He Tells Me The Truth, Not Just What I Want To Hear

“You’re so beautiful!” my husband told me the other day. I should have responded by saying, “Thank you” and with a blushing smile. Instead I rolled my eyes and asked, “Really?”

Trusting my husband’s love for me has long been a struggle. Early in our marriage I would analyze every compliment and every “I love you.” I would try to discern if he truly meant what he said. It was an exhausting task, trying to get to the bottom of my husband’s feelings, especially because he was adamant that what he said was true. 

My husband is the most honest and sincere man I’ve ever met. My trust issues had nothing to do with him and everything to do with me. As time went on, I realized that my insecurity about his love for me stemmed from my own family background. 

My parents have been married for more than four decades and they have five kids. They are very committed to the idea that marriage is forever. While I admire their commitment to marriage, I realize now that they did not have a healthy way of dealing with conflict in a marriage.

From a young age I watched my dad operate as if it was his job to preserve the peace at all costs with my mother. My mother would take any disagreement with her views so personally that a small disagreement could grow to catastrophic proportions before blowing up in my father’s face. He coped by telling my mom whatever she wanted to hear.

When an argument erupted or crisis emerged, my father did whatever was needed to calm her down—even if it wasn’t true. My dad would have his children apologize to our mother even when he acknowledged to us privately that we had done nothing wrong. He wanted to “keep her happy,” but her happiness often came at everyone else’s expense.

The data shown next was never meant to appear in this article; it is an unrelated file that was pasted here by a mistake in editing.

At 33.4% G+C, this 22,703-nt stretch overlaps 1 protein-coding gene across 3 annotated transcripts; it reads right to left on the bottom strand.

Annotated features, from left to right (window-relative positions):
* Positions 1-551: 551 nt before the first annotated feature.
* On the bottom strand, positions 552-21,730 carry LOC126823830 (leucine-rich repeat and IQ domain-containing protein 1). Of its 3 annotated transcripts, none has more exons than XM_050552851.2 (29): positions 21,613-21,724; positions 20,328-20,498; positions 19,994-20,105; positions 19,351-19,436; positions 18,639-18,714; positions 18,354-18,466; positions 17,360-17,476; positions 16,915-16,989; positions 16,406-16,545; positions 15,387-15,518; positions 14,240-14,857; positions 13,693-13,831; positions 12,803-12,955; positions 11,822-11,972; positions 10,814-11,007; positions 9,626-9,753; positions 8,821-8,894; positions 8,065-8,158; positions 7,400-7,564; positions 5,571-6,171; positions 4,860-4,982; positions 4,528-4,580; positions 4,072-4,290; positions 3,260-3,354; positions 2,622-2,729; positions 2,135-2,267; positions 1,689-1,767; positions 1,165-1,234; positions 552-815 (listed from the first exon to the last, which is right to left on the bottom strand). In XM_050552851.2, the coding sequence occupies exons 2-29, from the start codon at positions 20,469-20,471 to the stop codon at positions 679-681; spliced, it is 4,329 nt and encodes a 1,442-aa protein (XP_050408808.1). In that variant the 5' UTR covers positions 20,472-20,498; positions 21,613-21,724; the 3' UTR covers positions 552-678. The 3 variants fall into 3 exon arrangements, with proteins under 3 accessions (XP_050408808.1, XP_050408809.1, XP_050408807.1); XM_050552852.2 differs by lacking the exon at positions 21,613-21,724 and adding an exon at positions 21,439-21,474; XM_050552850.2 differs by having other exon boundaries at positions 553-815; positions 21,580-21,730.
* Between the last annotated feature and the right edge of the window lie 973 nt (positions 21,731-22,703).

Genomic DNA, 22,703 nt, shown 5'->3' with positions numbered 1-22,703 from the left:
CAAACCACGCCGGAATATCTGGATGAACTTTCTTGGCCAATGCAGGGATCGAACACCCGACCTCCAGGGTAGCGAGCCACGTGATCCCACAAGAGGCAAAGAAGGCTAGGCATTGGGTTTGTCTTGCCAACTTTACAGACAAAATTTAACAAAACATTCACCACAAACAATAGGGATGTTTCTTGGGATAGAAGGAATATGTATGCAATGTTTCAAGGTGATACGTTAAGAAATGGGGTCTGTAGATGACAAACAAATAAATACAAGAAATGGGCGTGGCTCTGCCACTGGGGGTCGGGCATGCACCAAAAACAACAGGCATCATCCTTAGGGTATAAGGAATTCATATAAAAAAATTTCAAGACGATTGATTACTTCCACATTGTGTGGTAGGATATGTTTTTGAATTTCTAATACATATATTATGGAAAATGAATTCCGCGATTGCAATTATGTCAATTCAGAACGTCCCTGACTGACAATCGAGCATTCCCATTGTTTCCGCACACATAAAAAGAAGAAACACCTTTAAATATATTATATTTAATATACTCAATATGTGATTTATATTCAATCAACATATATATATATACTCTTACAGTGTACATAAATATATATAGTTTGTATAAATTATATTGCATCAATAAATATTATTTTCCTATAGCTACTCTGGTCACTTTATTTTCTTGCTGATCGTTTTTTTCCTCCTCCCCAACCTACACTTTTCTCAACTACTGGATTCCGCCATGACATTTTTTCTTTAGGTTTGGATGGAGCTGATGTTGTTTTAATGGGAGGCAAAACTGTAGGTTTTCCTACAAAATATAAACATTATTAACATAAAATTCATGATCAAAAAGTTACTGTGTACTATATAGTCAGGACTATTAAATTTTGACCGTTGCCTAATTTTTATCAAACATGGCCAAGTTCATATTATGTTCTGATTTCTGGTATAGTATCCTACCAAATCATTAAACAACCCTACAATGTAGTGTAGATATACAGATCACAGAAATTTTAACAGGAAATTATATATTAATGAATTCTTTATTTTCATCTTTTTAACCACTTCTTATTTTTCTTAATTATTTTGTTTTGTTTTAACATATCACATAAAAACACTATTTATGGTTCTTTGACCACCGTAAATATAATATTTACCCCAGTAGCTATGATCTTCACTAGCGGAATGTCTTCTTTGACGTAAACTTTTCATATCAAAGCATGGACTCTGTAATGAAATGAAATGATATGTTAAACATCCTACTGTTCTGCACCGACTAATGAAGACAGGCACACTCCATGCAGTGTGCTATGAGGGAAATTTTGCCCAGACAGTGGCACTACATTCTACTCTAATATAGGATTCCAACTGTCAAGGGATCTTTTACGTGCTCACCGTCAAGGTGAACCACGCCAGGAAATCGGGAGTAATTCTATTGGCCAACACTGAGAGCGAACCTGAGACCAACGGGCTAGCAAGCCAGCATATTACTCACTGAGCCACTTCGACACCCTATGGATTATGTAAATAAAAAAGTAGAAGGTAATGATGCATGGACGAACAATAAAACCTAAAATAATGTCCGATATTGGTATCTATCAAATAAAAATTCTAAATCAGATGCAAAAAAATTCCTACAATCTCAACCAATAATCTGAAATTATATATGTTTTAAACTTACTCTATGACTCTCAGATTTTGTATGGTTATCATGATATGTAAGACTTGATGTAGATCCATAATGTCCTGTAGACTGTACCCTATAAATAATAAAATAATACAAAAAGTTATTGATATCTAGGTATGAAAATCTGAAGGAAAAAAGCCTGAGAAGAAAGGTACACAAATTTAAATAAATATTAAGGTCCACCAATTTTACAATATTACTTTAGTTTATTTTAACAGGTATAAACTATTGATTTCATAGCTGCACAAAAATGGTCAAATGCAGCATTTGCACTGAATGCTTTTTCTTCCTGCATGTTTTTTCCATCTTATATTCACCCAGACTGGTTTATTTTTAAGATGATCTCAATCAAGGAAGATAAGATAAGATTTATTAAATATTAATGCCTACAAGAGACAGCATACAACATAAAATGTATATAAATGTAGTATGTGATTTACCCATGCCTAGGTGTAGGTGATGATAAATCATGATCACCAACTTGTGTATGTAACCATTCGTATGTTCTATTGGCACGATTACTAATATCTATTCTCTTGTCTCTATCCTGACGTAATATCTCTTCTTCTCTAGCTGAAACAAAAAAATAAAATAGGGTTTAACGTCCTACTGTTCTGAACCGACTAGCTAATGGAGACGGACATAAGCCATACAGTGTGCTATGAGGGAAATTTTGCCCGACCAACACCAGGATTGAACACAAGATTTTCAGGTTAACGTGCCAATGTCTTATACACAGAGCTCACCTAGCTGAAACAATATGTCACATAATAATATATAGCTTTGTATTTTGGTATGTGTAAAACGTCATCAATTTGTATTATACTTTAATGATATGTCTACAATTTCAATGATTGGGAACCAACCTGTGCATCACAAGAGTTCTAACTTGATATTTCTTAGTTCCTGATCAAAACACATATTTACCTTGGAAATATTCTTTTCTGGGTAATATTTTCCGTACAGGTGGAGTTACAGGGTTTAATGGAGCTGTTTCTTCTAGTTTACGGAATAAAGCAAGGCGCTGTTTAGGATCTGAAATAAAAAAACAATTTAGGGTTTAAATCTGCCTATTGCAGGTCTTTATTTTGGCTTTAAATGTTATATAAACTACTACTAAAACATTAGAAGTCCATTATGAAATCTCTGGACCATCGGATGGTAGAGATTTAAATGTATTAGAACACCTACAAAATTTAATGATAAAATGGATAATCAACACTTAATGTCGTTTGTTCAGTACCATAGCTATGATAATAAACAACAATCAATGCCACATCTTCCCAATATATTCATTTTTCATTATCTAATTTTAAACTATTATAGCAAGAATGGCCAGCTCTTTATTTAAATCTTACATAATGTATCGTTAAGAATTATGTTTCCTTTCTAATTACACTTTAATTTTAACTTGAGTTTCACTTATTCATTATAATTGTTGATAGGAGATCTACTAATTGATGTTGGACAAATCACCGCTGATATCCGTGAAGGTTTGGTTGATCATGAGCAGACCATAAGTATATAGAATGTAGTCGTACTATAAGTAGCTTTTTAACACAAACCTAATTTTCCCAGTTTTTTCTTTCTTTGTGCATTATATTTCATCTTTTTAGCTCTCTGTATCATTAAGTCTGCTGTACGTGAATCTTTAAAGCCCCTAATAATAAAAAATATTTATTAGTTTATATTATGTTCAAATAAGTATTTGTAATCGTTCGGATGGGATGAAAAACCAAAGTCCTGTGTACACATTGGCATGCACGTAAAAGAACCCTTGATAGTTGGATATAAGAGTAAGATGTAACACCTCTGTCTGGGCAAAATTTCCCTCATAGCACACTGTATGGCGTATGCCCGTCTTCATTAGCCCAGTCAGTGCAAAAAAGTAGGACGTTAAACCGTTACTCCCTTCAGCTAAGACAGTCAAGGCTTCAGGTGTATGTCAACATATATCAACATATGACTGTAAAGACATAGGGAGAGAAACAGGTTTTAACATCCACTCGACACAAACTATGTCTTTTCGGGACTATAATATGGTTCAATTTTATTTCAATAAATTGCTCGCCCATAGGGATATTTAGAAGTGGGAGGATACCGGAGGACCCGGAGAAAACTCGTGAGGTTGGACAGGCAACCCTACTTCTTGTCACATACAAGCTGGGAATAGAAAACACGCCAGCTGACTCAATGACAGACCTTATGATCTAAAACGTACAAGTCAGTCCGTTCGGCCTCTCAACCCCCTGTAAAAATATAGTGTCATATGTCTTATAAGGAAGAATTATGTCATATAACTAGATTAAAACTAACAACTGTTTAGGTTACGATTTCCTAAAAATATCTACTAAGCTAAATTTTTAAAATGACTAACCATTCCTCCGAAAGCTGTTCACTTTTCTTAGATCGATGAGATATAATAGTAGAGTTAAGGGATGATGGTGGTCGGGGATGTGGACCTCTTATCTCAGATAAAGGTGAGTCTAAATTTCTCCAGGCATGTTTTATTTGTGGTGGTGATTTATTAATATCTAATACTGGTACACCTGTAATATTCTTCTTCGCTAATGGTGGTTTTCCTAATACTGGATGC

My father’s “keep her happy” approach in his interactions with my mom led me to question my husband’s honesty in his interactions with me. Time and time again I’d wonder, Does he really think that about me? or Is he just saying it to keep me happy? I’d constantly question my husband or make comments like “You don’t need to say that.”

Eventually, there came a point where my husband told me that my questions and comments hurt him. I don’t remember exactly what he said and what my response was. He probably complimented me and I probably rolled my eyes and said, “Yeah, whatever. You’re supposed to say that.”

Whatever the particulars were, my husband revealed how upset it made him. I didn’t realize until then how much my attitude undermined his love for me and how much my words hurt him. He told me that unlike my father, he always meant what he said. He challenged me to look at our history together to find a moment where he hadn’t been honest with me.

As I looked back on our relationship, I realized he was right. He had always been forthcoming with me about his opinions, beliefs, and times in his past when he felt that he had fallen short. He had never been afraid to tell me when something I did or said bothered him, and he always did it in a calm and loving way. Disagreement wasn’t something he sought out, but it wasn’t something he shirked away from, either. While he wasn’t worried about keeping the peace, he valued seeking the truth in all situations in a peaceful way.

That conversation didn’t solve all of my trust problems, but it was a great first step in the healing process. Just recognizing where my issues come from has allowed me to regroup every time I feel myself doubting my husband. I love my father very much, but I didn’t marry my father. There is no reason I shouldn’t trust my husband, I tell myself. My marriage is not my parents’ marriage.

It’s been a few years since I came to that realization and I’ve made great strides since then. I’m still tempted to fall into my old habit of mistrusting my husband, but I’m quicker to recognize my error. I remind myself that my husband means what he says and that he’s earned my trust.

Anonymous

All stories published at I Believe in Love are real stories, by real people, about real love.Sometimes, our writers may choose to remain anonymous to protect the privacy of friends or family that may be referenced in their stories.
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